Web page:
Last week, we published evidence that the Clinton campaign and the media were determined to suppress Bernie Sanders’s civil rights credentials to prevent him from gaining traction with Clinton’s strongest base: African-American voters.
It gets worse, judging from today’s New York Times.
Anyone looking at the Times headlines can see that the paper is not embarrassed to act like a butcher with his thumb on the scale.
When I checked in online, here are the headlines I saw:
First, we learned that “Cruz Keeps Up the Pressure on Trump.”
The second most prominent headline said “Decisive Win for Clinton in Louisiana.”
The third most prominent headline had Bernie Sanders plaintively saying “Don’t Write Us Off” — which, coupled with the other headlines, suggest that….we should.
The Fine Print
But let’s look at what the fine print actually shows:
Hillary Clinton won one state, Louisiana — while Sanders won two, Nebraska and Kansas.
Cruz won two states, and Trump two.
Yet, one of the “big wins” the Times counts for Cruz is Kansas — the state where Sanders also won (and by a larger margin than did Cruz) apparently does not matter. So we see the same establishment bias against Sanders directed at Trump as well.
But the effort to undermine Sanders is that much more striking, since Trump and his behavior make him a “special case.”
To be sure, Clinton increased her lead in the delegate race Saturday, but Louisiana is part of Clinton’s well-advertised core of southern states where African American voters, her declared advantage, dominate the Democratic vote. And she’s running out of Southern states.
On the other hand, Nebraska and Kansas are traditional heartland states, mostly white — and voters clearly preferred Sanders.
Once you take into account our reporting on how the Clinton campaign and the media suppressed crucial information about Sanders’s more impressive civil rights record — and how that suppression has kept Clinton in Clover with black voters — you see how weak she really is.
Moreover, Iowa has barely more population than Kansas, and Iowa was worked to death by the candidates (and Hillary with a far more experienced team) in a froth of media coverage, while Kansas was just one of many states in play at the same time.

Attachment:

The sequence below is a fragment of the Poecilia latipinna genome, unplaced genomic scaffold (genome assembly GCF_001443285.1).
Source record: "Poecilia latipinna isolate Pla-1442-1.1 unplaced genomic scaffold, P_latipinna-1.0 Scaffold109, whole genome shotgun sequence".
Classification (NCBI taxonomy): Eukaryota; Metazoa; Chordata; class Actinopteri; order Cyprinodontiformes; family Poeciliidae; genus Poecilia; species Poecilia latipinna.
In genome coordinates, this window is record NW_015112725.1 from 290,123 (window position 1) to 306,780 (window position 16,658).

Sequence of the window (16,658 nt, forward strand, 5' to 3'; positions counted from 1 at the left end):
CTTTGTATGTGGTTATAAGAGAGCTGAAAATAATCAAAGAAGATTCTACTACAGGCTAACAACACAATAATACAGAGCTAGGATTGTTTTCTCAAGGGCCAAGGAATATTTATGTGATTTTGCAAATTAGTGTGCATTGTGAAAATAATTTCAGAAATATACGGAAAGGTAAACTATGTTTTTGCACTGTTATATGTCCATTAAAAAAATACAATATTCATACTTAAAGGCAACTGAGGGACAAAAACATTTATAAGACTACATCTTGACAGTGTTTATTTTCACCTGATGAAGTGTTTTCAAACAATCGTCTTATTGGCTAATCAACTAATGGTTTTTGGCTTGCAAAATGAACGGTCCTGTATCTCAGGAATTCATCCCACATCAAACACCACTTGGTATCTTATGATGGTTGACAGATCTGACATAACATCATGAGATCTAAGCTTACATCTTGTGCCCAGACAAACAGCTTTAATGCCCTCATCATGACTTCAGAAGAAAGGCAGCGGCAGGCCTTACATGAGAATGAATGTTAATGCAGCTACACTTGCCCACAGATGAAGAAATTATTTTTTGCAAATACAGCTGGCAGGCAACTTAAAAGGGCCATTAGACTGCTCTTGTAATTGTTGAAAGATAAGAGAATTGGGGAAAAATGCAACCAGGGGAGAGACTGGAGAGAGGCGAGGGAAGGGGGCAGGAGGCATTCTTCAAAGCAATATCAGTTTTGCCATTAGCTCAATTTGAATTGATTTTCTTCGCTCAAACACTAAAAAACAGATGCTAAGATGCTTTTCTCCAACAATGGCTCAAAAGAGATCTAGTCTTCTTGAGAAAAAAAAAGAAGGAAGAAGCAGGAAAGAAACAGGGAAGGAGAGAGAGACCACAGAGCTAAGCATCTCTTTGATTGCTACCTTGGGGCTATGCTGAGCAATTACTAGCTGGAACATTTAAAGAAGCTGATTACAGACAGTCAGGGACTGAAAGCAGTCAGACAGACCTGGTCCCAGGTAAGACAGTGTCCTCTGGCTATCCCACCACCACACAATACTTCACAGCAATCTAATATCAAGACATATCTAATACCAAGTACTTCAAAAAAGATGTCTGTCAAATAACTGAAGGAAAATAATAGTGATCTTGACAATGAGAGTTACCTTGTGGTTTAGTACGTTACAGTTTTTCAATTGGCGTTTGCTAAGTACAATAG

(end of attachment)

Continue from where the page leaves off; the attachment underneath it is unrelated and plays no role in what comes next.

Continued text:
So you could argue that Kansas is a more meaningful representation of what the majority of voters, in particular those who have received more information on the candidates, think.
Many African American voters have told journalists they know little about Sanders — but would like to know more.
And when you add in the deliberate effort to prevent black voters from learning that in the early 60s Sanders was getting arrested in civil rights protests — while Clinton was campaigning for the arch-conservative Barry Goldwater — you have what looks like a concerted effort to keep everyone from figuring out Sanders’s real, authentic appeal, across the board.
The Times must have a mandate to hew to the center and therefore understands that Bernie Sanders’s and Donald Trump’s remarkable candidacies need to be stopped at all costs.
Experiencing the Times’ relentless barrage of ads from America’s luxury brands, it is not hard to see who butters its bread.
In no way is this responsible journalism. The Times’ editors know that consistently underplaying a campaign that is almost entirely built by public enthusiasm and huge numbers of small donations is a sure formula for destroying Sanders’s momentum — given how much the rest of the media follow the Times’ lead.
Will this work? We shall see.